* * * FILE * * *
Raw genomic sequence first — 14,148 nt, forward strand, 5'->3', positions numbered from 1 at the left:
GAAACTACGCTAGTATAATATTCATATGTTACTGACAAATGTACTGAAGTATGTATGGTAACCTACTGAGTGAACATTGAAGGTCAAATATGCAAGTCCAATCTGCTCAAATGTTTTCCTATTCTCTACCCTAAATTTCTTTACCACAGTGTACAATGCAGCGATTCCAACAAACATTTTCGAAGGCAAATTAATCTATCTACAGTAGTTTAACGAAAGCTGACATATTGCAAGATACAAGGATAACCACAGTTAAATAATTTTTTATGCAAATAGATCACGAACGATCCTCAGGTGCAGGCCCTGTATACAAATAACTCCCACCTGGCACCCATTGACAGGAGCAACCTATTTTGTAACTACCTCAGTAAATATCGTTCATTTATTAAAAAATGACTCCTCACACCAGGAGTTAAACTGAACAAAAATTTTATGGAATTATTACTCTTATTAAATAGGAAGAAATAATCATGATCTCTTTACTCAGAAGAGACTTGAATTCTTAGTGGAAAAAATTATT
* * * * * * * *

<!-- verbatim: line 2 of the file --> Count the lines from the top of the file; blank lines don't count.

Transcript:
GAAACTACGCTAGTATAATATTCATATGTTACTGACAAATGTACTGAAGTATGTATGGTAACCTACTGAGTGAACATTGAAGGTCAAATATGCAAGTCCAATCTGCTCAAATGTTTTCCTATTCTCTACCCTAAATTTCTTTACCACAGTGTACAATGCAGCGATTCCAACAAACATTTTCGAAGGCAAATTAATCTATCTACAGTAGTTTAACGAAAGCTGACATATTGCAAGATACAAGGATAACCACAGTTAAATAATTTTTTATGCAAATAGATCACGAACGATCCTCAGGTGCAGGCCCTGTATACAAATAACTCCCACCTGGCACCCATTGACAGGAGCAACCTATTTTGTAACTACCTCAGTAAATATCGTTCATTTATTAAAAAATGACTCCTCACACCAGGAGTTAAACTGAACAAAAATTTTATGGAATTATTACTCTTATTAAATAGGAAGAAATAATCATGATCTCTTTACTCAGAAGAGACTTGAATTCTTAGTGGAAAAAATTATT